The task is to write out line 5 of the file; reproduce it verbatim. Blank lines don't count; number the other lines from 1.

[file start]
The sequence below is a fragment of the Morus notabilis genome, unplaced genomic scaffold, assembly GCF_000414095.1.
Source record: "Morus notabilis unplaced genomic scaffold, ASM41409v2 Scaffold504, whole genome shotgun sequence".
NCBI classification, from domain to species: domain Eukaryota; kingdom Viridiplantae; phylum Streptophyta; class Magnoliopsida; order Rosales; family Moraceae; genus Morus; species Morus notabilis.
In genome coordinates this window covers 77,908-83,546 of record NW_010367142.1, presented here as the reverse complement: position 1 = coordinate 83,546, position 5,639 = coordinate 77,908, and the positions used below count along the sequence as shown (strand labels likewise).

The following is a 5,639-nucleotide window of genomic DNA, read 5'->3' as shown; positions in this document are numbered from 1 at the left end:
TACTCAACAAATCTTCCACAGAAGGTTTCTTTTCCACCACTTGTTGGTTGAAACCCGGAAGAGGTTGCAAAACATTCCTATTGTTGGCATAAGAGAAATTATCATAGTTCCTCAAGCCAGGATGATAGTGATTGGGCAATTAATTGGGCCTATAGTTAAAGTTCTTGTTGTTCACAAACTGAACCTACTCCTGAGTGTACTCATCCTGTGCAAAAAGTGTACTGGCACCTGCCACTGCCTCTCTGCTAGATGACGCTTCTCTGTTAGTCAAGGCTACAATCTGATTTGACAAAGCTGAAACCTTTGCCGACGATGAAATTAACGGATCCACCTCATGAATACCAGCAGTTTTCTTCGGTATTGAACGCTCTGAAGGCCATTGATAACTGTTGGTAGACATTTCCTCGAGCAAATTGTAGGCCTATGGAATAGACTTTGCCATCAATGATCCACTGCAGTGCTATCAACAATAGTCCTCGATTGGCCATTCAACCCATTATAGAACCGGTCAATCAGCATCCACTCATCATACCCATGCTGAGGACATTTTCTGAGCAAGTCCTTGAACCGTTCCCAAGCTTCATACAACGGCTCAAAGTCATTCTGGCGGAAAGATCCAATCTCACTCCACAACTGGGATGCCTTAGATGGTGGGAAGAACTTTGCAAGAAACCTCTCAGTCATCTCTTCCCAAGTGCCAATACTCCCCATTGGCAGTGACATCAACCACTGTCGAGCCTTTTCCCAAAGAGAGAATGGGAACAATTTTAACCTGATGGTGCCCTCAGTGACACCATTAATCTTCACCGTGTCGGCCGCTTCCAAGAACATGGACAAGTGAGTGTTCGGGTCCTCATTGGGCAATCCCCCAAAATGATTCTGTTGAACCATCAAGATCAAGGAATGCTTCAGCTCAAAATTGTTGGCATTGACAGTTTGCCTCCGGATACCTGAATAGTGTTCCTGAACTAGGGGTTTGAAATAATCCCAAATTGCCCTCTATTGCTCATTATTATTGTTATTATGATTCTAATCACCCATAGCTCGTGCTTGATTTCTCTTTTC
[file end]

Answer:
The following is a 5,639-nucleotide window of genomic DNA, read 5'->3' as shown; positions in this document are numbered from 1 at the left end: